Senior Cindy Sang (BM ’23) has received the 2023 Presser Undergraduate Scholar Award. Presented by the Presser Foundation, the prestigious award recognizes exceptional students in music studies at dozens of institutions of higher education. One student is selected annually by SMTD faculty, and the award comes with a $4,000 cash prize for recipients to advance their musical studies.
“It’s a great honor to receive the Presser Award,” said Sang. “I want to express my gratitude to my mentors and friends at SMTD and beyond. It is our collaboration and friendship that inspire me to keep crafting a compelling voice in my performance and research. I am really excited to complete my final semester this fall and embark on more musical adventures after graduation.”
Sang is a proud first-generation college student pursuing a BM with a double major in piano performance and musicology. “Growing up, a couple of frugal hobbies – consuming CDs from the city library, listening to classical music radio stations, and browsing the local bookstores’ music section – really encouraged me to pursue these two disciplines at SMTD,” Sang reflected.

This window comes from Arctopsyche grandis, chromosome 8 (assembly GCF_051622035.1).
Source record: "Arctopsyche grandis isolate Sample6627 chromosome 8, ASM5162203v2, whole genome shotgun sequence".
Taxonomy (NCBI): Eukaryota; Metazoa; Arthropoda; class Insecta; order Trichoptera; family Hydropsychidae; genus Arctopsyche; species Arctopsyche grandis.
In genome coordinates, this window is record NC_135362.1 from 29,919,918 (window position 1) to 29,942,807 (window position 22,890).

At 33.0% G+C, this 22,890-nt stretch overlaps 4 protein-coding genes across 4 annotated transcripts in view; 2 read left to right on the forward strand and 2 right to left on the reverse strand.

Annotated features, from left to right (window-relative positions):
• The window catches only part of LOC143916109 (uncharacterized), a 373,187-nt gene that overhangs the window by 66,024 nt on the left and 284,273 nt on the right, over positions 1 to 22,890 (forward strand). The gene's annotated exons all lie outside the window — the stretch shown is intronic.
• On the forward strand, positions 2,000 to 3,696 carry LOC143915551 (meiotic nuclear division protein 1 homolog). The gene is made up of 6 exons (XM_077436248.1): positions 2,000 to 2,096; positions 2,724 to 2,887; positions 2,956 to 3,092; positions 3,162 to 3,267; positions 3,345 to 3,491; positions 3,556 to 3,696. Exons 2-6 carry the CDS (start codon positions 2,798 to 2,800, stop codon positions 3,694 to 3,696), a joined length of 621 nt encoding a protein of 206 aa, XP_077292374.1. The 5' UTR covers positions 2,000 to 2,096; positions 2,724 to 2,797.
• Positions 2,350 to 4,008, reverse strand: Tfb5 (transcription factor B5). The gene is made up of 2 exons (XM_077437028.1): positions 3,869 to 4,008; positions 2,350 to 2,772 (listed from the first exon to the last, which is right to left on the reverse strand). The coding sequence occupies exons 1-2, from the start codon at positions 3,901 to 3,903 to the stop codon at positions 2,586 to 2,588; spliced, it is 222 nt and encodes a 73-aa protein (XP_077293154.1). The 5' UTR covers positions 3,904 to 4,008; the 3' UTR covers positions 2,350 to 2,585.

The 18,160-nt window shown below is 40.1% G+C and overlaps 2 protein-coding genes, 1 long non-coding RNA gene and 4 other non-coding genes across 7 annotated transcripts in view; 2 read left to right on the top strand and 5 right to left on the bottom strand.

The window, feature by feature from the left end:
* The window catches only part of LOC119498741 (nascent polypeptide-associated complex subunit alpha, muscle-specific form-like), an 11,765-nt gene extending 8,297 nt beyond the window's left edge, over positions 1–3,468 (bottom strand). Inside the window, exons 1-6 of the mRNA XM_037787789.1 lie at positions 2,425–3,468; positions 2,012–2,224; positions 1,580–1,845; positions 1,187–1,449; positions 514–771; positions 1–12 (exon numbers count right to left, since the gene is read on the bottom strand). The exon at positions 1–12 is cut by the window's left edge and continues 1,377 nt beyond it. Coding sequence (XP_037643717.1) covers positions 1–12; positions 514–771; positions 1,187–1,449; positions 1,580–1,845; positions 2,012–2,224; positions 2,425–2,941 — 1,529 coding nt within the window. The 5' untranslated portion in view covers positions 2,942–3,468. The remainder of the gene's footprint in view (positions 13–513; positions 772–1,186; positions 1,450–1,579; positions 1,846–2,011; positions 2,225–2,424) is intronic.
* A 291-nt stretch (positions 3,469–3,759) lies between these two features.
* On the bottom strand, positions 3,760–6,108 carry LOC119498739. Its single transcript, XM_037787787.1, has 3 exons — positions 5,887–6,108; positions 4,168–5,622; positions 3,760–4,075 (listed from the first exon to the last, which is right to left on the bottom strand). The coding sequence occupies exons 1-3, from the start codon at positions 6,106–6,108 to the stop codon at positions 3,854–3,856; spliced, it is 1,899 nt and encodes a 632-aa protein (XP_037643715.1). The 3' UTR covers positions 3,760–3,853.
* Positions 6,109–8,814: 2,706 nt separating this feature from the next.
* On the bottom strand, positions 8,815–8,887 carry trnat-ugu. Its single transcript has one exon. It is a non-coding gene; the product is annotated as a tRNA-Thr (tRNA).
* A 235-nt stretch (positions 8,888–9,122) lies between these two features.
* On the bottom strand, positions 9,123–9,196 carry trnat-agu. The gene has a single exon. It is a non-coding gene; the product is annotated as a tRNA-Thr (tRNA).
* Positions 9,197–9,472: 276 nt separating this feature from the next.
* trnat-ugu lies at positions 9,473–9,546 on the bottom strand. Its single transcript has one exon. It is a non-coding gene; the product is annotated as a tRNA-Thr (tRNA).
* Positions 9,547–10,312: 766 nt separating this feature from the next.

“As a pianist, she has grown productively, and she is a very steady and diligent student in this regard,” said Christopher Harding, professor and chair of the Department of Piano, noting Sang’s recent performance of Mozart’s Piano Concerto No. 23 with orchestra. Harding praised Sang’s “extreme intellectual curiosity and gumption, and [her] energy toward serving others through her work and helpfulness.”
With interests in continuing on to graduate studies in musicology, Sang has also rigorously pursued interdisciplinary archival research projects while at U-M. In 2022, she was selected as a fellow of the Michigan in the World program; advised by Kira Thurman, associate professor of music, she co-authored a public history project titled Black Music-Making at Michigan that explores the intersections of Blackness, higher education, and music conservatory training. “Cindy is a musician and scholar of immense promise, with an aptitude for tackling some of the most challenging questions in music history,” said her musicology mentor Mackenzie Pierce, assistant professor of music. “Deeply committed to public-facing research, she is an exemplar of civic engagement and intellectual rigor within the university.”
Sang’s research focuses on cultural diplomacy, transnationalism, and Eastern European history. Speaking of her time at SMTD, Sang added: “One very special highlight was my petition to use Polish to fulfill the SMTD language requirement, which applies to both of my majors. The faculty’s approval was incredibly meaningful in enabling me to connect cultural studies concerning Eastern Europe with my music scholarship.”
Sang is also a recipient of the Young Musician Award from the Toledo Symphony Orchestra as well as the Amelia Kulesa Konopka Fellowship and the Copernicus Summer Grant from the Weiser Center for Europe and Eurasia. This summer, she is eager to complete internships in the fields of music publishing and museum education while living in Kraków, Poland.